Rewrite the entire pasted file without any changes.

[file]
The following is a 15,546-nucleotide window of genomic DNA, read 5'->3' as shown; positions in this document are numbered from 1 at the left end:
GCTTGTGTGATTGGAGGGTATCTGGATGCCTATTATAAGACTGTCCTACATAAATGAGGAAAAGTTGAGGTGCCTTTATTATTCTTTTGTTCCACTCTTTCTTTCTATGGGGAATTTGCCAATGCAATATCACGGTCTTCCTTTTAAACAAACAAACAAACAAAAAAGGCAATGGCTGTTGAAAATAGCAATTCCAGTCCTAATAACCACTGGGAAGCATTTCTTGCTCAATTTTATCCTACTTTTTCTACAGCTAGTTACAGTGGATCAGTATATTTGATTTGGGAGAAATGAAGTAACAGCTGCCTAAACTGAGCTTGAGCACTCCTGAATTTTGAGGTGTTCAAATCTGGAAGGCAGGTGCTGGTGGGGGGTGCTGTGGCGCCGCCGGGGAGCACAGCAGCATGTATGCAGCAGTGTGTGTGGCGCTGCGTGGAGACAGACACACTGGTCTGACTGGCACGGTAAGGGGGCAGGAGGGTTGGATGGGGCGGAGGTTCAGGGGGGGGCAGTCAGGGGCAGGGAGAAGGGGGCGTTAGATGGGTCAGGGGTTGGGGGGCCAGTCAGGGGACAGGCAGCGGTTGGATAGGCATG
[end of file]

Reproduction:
The following is a 15,546-nucleotide window of genomic DNA, read 5'->3' as shown; positions in this document are numbered from 1 at the left end:
GCTTGTGTGATTGGAGGGTATCTGGATGCCTATTATAAGACTGTCCTACATAAATGAGGAAAAGTTGAGGTGCCTTTATTATTCTTTTGTTCCACTCTTTCTTTCTATGGGGAATTTGCCAATGCAATATCACGGTCTTCCTTTTAAACAAACAAACAAACAAAAAAGGCAATGGCTGTTGAAAATAGCAATTCCAGTCCTAATAACCACTGGGAAGCATTTCTTGCTCAATTTTATCCTACTTTTTCTACAGCTAGTTACAGTGGATCAGTATATTTGATTTGGGAGAAATGAAGTAACAGCTGCCTAAACTGAGCTTGAGCACTCCTGAATTTTGAGGTGTTCAAATCTGGAAGGCAGGTGCTGGTGGGGGGTGCTGTGGCGCCGCCGGGGAGCACAGCAGCATGTATGCAGCAGTGTGTGTGGCGCTGCGTGGAGACAGACACACTGGTCTGACTGGCACGGTAAGGGGGCAGGAGGGTTGGATGGGGCGGAGGTTCAGGGGGGGGCAGTCAGGGGCAGGGAGAAGGGGGCGTTAGATGGGTCAGGGGTTGGGGGGCCAGTCAGGGGACAGGCAGCGGTTGGATAGGCATG